It amazes me that it is still active and that after all this time no clear cut answer as been reached. I feel the same way I did after the Lost finale. So many questions left unanswered and no definitive answers were given.

    So here is what I feel needs explaination:
    1) Sites that sell links for PR transfer reasons are penalized. How are these sites detected? How it is determined that in fact this is their intent? Must site owner’s code their sites in the way Google declares as law? Use “no-follow” or go to Google jail? By the way, Yahoo’s paid directory transfers PR. I think its time to crack down on them ;0

    2) Sites that buy links for PR transfer reasons are penalized. Early on the question was asked about whether competitors could buy links to give their web foes a Google penalty. So can people buy links to penalize their competition? – Time to advertise again in Search King 😉 – How are the buyers penalized? How it is determined which buyers to penalize?

    Ultimately the biggest question is: Is Google trying to create a monopoly on the way people advertise on the web?

    It was Google that used the model of whoever spends the most gets highest rankings in its search. Adwords are at the top so spend the most and you will have best rankings. Advertising via paid links is another way site owners try to make it to the top. The issue is Google doesn’t make money from it. Advertising is a way for people on and offline to get their business to the top. Coke, Pepsi, or MacDonald’s don’t make it to the top because their food is better, they win by overwhelming us with their ads. By eliminating the way one can get to the top of Google through advertising and only allowing the advertisers the option of using Adwords, Google is in fact creating a monopoly. You can justify a monopoly with “don’t be evil” but at the end of the day monopolies are in their nature evil because they eliminate the one good thing we all cherish which is choice.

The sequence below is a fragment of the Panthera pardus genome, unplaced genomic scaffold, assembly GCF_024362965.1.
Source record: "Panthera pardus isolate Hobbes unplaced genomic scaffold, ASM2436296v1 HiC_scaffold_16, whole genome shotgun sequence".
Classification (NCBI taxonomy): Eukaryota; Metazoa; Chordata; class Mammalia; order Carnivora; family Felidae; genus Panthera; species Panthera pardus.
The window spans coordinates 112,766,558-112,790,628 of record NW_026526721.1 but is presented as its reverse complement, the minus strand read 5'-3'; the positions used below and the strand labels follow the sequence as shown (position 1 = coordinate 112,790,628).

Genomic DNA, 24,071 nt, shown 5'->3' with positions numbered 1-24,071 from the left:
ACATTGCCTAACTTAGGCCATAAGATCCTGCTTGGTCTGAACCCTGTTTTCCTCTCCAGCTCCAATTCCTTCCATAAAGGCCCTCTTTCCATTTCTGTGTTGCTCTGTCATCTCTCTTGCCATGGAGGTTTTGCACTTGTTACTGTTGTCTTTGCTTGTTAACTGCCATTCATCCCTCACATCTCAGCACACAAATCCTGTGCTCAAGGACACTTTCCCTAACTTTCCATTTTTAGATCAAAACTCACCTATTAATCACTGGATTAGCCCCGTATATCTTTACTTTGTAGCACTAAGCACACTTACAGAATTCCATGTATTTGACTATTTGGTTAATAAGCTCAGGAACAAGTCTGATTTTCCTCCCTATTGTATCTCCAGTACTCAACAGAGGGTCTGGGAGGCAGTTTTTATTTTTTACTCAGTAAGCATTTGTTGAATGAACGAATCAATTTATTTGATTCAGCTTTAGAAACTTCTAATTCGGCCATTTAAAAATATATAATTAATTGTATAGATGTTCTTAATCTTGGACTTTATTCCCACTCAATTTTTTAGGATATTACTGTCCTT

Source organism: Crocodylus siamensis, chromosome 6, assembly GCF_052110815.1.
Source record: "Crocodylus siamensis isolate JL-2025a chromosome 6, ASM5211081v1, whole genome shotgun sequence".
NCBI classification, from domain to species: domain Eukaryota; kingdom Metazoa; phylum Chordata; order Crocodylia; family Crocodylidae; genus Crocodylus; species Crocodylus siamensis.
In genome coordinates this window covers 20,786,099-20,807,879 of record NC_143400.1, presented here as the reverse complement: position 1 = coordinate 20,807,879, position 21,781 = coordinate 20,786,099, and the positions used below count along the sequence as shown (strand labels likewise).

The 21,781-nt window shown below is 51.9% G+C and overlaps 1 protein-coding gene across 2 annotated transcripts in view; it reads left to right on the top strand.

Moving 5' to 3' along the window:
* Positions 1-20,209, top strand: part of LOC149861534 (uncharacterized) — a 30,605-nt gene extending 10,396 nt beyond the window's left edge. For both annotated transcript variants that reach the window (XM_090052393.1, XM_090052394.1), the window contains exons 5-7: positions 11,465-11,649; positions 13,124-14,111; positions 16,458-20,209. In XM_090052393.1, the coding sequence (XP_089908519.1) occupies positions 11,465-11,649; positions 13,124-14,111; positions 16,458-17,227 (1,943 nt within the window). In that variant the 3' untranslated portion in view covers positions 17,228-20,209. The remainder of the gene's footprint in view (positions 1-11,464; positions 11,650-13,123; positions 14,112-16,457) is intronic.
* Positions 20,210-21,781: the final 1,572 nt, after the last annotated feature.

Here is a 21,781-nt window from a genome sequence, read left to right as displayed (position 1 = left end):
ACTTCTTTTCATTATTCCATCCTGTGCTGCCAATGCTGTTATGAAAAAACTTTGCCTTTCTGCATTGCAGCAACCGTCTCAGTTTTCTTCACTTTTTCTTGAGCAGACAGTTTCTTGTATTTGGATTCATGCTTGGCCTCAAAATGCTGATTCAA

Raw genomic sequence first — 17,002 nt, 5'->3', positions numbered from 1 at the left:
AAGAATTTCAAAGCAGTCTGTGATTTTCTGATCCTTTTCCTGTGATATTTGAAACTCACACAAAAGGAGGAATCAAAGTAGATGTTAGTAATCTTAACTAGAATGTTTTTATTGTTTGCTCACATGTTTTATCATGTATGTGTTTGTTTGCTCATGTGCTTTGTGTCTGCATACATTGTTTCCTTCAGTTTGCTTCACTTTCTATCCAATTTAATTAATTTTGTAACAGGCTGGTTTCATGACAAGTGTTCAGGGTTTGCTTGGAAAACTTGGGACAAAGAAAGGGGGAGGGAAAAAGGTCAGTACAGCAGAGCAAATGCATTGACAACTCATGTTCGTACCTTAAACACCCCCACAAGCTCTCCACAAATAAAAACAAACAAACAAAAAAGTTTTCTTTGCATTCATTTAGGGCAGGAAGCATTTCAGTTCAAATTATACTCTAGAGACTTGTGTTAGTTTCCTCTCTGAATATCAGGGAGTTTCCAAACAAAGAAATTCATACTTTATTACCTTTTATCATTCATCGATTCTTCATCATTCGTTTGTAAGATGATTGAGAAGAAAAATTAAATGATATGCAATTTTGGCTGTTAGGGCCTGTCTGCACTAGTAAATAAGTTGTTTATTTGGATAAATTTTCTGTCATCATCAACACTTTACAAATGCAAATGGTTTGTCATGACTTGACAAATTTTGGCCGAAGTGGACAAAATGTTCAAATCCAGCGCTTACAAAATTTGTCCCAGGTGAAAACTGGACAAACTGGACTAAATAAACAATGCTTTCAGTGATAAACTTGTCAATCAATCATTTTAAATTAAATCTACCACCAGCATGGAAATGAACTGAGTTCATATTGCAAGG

Just food for thought
    Allan (white hat seo)
    by the way, call me old fashioned but I don’t believe in paid links…I prefer the old adage “content is king”

  335. Hi Matt, an interesting point. But as Google now pretty much has taken over the world as far as search is concerned, one can understand why folks are desperate in finding a way to beat the system, because they realise that if their site does not appear in the first three pages of a search result, they may just as well not bother having a website in the first place.

    At least, in the old days, when a Google search did not yield the required results, one could try Alta Vista, or Hotbot, or Lycos etc. etc. etc. No wonder everyone is leaning towards trickery. In many cases, their online sites are their livelyhood. Change the algo and dump some urls and some folks won’t be able to eat.

    That’s why selling one way links from manufactured sites has now become such a large industry. This clearly is spamming the search index – my pet monkey could work that one out. So, I understand that Google looks at links on a page to see if they are clustered, or themed to match and are interwoven with the content, in order to figure out if they were paid for links which should be excluded from Google’s page ranking system.